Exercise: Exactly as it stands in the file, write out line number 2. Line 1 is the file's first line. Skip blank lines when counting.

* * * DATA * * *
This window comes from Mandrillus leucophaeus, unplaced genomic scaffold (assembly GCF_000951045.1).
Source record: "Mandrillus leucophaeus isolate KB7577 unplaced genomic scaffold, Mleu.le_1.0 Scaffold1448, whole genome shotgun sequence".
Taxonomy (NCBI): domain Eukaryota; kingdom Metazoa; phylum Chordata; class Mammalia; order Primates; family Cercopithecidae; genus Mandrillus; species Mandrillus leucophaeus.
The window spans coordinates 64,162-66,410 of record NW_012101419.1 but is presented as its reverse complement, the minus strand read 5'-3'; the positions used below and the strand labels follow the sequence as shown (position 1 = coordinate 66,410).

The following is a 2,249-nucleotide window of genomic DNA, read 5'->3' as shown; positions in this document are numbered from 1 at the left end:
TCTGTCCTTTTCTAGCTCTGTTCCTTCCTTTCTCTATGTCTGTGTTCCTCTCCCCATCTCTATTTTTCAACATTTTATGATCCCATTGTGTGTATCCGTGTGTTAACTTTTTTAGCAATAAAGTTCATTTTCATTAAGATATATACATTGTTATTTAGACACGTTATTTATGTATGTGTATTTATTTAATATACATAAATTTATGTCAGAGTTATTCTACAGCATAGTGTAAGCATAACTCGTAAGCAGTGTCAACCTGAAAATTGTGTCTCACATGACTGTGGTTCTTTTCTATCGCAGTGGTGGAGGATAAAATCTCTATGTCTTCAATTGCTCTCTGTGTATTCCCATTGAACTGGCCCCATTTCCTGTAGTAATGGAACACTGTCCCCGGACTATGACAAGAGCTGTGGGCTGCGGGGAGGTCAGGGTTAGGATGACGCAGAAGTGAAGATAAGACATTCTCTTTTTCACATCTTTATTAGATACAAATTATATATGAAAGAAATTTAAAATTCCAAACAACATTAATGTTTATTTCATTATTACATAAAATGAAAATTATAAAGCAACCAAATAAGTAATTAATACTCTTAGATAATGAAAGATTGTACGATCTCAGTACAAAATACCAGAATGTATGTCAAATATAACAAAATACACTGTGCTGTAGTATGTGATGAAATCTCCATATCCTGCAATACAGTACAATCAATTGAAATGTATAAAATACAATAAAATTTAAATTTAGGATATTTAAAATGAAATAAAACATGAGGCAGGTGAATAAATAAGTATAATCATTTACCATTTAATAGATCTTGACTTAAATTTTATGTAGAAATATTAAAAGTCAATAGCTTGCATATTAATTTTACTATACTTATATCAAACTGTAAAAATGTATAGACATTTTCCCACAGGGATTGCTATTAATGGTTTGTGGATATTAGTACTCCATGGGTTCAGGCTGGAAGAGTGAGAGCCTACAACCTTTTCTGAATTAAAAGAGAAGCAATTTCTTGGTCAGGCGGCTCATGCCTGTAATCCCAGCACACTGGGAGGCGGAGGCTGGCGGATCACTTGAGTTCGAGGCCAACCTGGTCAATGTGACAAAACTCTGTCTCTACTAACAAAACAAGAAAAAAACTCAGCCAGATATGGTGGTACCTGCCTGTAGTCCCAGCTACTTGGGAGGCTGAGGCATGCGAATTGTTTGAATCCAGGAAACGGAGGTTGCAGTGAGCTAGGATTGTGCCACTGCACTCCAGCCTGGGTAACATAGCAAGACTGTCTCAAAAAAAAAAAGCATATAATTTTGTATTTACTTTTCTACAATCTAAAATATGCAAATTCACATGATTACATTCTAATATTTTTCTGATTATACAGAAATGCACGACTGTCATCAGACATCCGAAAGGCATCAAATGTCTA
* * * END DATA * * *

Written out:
Source record: "Mandrillus leucophaeus isolate KB7577 unplaced genomic scaffold, Mleu.le_1.0 Scaffold1448, whole genome shotgun sequence".